It has been almost three years since Talia McKay suffered burns to 17 per cent of her body while working at a hunting lodge north of Fort St. John.
Routinely the 25-year-old safely ignited a smudge fire to stop bugs from bothering the lodge’s horses, but on June 18, 2018 things did not did not go as planned.
Sharing her story in Williams Lake where she lives with her boyfriend Luke Bennett, McKay said at the time she thought she was using a safe accelerant, but it turned out that it was in fact gas which had been mislabelled.
Combined with the hot conditions and quantity in the can, it caused an explosion.
Her hands caught on fire, which spread to her clothing.
“I don’t remember thinking, ‘I’m on fire this is what I need to do.’ It was a reaction that I needed to get away,” she said, describing how she started to remove her burning clothing and run.
When her boss yelled at her to get on the ground, that’s when it clicked to get on the ground and roll.
Her boyfriend also worked at the lodge, and some other crew members, came to her assistance, using horse blankets to smother the fire.
Because the lodge is three hours north of Fort St. John, her boss phoned the hospital to let them know she was coming and she was transported there by truck.
At the hospital emergency personnel hooked her up to two IVs to ensure fluids were getting back into her body and administered pain medications.
It was mostly her legs, hands and right arm, and some of her belly that was burned, but it was not until she was flown to the Lower Mainland and admitted to Vancouver General Hospital that it “clicked” how severe the burns were, she recalled.
“You definitely calm down once you are on your way to help and you feel relieved. I thought I was going to spend a little bit of time in the hospital and have some bandages.”
Three and half weeks later she moved into the Burn Fund Centre and utilized the Burn Fund’s Home Away Program for a week, along with her mom, Manny McKay, who had come up from Utah.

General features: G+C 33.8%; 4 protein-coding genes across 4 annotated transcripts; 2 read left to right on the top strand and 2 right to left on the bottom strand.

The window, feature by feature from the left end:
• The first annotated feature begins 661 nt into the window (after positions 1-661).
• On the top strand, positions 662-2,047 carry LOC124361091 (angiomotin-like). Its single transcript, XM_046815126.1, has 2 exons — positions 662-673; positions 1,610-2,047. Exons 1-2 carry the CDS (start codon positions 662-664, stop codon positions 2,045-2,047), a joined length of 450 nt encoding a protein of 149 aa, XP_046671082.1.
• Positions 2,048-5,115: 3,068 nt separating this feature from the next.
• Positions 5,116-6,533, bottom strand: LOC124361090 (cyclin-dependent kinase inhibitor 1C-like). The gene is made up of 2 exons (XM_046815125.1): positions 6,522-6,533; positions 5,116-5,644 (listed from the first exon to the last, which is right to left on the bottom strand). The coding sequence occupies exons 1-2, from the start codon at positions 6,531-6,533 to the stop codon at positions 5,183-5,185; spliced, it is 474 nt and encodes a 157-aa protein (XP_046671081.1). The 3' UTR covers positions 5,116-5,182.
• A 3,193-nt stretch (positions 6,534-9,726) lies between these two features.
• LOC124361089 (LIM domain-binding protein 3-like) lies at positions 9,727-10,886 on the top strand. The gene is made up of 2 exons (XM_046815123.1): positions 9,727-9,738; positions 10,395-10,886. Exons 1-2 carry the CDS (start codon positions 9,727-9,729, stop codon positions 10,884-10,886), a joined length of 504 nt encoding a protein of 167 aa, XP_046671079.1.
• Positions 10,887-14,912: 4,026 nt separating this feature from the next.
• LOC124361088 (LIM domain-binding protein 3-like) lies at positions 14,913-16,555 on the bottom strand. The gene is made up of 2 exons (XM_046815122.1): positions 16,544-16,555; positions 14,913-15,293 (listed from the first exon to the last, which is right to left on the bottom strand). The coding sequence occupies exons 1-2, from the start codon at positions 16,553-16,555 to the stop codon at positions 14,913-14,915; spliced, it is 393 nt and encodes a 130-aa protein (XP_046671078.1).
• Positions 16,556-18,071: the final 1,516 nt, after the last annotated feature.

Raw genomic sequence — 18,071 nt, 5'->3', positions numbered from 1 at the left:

Having a place for her mom to stay was a big help because they did not have to worry about not being able to afford it.
“I couldn’t imagine doing it on my own. She was my support.”
McKay’s recovery involved several skin grafts.
Her left leg was burned worst so the plastic surgeon worked around the burns on her right leg and took skin and disbursed it.
“To look back on it now, it’s really amazing what the body is capable of. It healed like a wound. My right arm healed on its own — there’s some scarring and discolouration but it did not need grafts.”
Physiotherapy sessions to prevent her skin from tightening up too much were also par for course.
Today she experiences some pain and muscle fatigue due to damage caused by the burns.
“My leg strength is not quite the same as it used to be so I have to work a lot harder to keep that maintenance up with my muscles.”
Watching for different limitations and realizing when her legs have had enough are key.
Feeling did not come back where the burns were and the skin grafts are numb, with the exception of some little spots where she has some sensation.
It was a big adjustment to start wearing pants again, she explained.
In some spots she could feel pants rubbing and in others she could not.
“At least it was in the summer so I just wore skirts and dresses to not have anything touching my legs.”
For one and half years she attended follow-up appointments in Vancouver and Prince George for occupational therapy and with the plastic surgeon who did the skin grafts.
Today McKay works as a care aide at Seniors Village full-time and loves the work. Bennett is a mechanic in town.
Grateful for all the resources she has received through the Burn Fund, she said she attended the fund’s burn camp in 2019 as a junior counsellor, along other burn survivors and nurses and firefighters.
“It is for kids and young adults. It’s a week of fun and activities. Nobody looks at you different there and you are around other people who have their own stories.”
For her, the entire experience has shown her what humans are capable of overcoming.
“It’s hard to see at the time that things are going to get better and you are going to make it to the other side. I struggled with how to get back to being Talia. I thought I was going to go right back and pick up where I left off and move on and get past it and that is not how it was.”
Just being able to stand straight and walking took a lot of work.
She had to allow herself the grace to heal and be kind to herself through a difficult time and celebrate small victories.
In April VGH and UBC Hospital Foundation and the British Columbia Professional Fire Fighters’ Burn Fund announced tickets were on sale for the 2021 Hometown Heroes Lottery until July 16, 2021 or until tickets sell out. Ticket purchases raise funds for urgent hospital needs and supports resilience-building programs for burn survivors and firefighters.
Lottery grand prize homes are located in Vancouver, South Surrey, Langley, Courtenay, North Vancouver, Sooke, Penticton and Kelowna.
The grand prize winner also has the option of choosing $2.1 million tax-free cash. In total, there are nine grand prize options for this year’s biggest winner to choose from. Tickets can be purchased online at www.heroeslottery.com, by phone at 604-648-4376, toll-free at 1-866-597-4376, or in-person at any London Drugs.